Tyler Skluzacek’s father, Patrick, could not sleep through the night.
It was 2007, and Patrick had just returned from a year in Iraq, where he was a convoy commander in the U.S. Army.
Patrick Skluzacek was energetic and happy when he left for Iraq, Tyler says. But when he returned, he was unhappy and drinking alcohol too much.
“I didn’t like it,” Tyler says. “I really did not know what was going on.”
It turned out Patrick Skluzacek was suffering from sleep panic attacks. The nighttime panic attacks are a form of Post Traumatic Stress Disorder.
Patrick would wake up every night around 3 a.m. as if someone had shocked him with a jolt of electricity. His heart would beat too fast. He would sweat. He would be so awake that it would be hard to get back to sleep.
The nighttime panic attacks prevented Patrick from feeling good the next day. He did not do well at work, because he was so tired.
“It was a bad, bad phase in my life. Really bad,” Patrick said.
Almost 10 years later, Tyler was in a position to help his father.
He was about to graduate from a college in Minnesota. Tyler was studying math and computer science. He thought he could make a computer program that might help his father.
So he entered a competition in Washington, D.C.
He and three other students worked together to solve the problem Tyler’s father, and other U.S. war veterans, were having. People called them “night terrors.”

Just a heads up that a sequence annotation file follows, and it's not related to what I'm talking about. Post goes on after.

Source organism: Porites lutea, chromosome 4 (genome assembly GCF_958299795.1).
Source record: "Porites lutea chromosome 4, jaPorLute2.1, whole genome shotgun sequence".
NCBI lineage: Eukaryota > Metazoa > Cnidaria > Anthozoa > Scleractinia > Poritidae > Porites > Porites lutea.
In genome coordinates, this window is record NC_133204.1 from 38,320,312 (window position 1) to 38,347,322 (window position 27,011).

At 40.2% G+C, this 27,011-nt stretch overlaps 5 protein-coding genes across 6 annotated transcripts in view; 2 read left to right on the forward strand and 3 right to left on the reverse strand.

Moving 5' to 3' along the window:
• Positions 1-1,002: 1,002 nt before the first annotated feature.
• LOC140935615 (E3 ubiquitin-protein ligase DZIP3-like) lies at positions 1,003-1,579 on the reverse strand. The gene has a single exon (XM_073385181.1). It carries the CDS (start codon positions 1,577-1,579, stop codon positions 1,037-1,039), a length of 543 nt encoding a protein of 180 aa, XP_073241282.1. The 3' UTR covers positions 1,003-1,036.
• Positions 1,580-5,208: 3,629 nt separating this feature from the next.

The students had 36 hours to come up with a program. They called it myBivy. That name comes from bivouac, a military term for a safe place to sleep.
The application uses a smart watch and a smart phone together.
The watch tracks the wearer’s heartbeat. It sends the data to the program on the smart phone.
Research shows that a person’s heart rate will increase right before a night terror. So if the wearer’s heartbeat started to rise, myBivy would respond. The smart watch would vibrate and gently wake up the sleeping person. That was enough to prevent a night terror from happening.
Patrick did not know that he was his son’s test subject.
He wore the watch for two weeks to get used to it. Then, without telling his father, Tyler turned on the application.
On the first night, the vibrations from the watch prevented 10 nightmares.
Patrick said he had not slept that well in many years, but he did not know why. It turned out that it was because of the app.
Tyler and his team won the contest in Washington, D.C. The prize was $1,500. Then the group tried to raise more money from investors, and they were surprised when they took in over $25,000 using the online site Kickstarter.
They entered another competition and won that one, too.
By the spring of 2016, Tyler and his team were testing the app with volunteers, and hoped to make it available to the public soon.
I’m Dan Friedell.
Words in This Story
convoy – n. a group of vehicles or ships that are traveling together usually for protection
commander – n. a person who is in charge of a group of people
panic – n. a state or feeling of extreme fear that makes someone unable to act or think normally
Post Traumatic Stress Disorder (PTSD) - n. a mental condition that can affect a person who has had a very shocking or difficult experience (such as fighting in a war) and that is usually characterized by depression or anxiety
phase – n. a short period of time during which a person behaves in a particular way or likes a particular thing
veteran – n. someone who fought in a war as a soldier, sailor, etc.
vibrate – v. to move back and forth or from side to side with very short, quick movements
nightmare – n. a dream that frightens a sleeping person : a very bad dream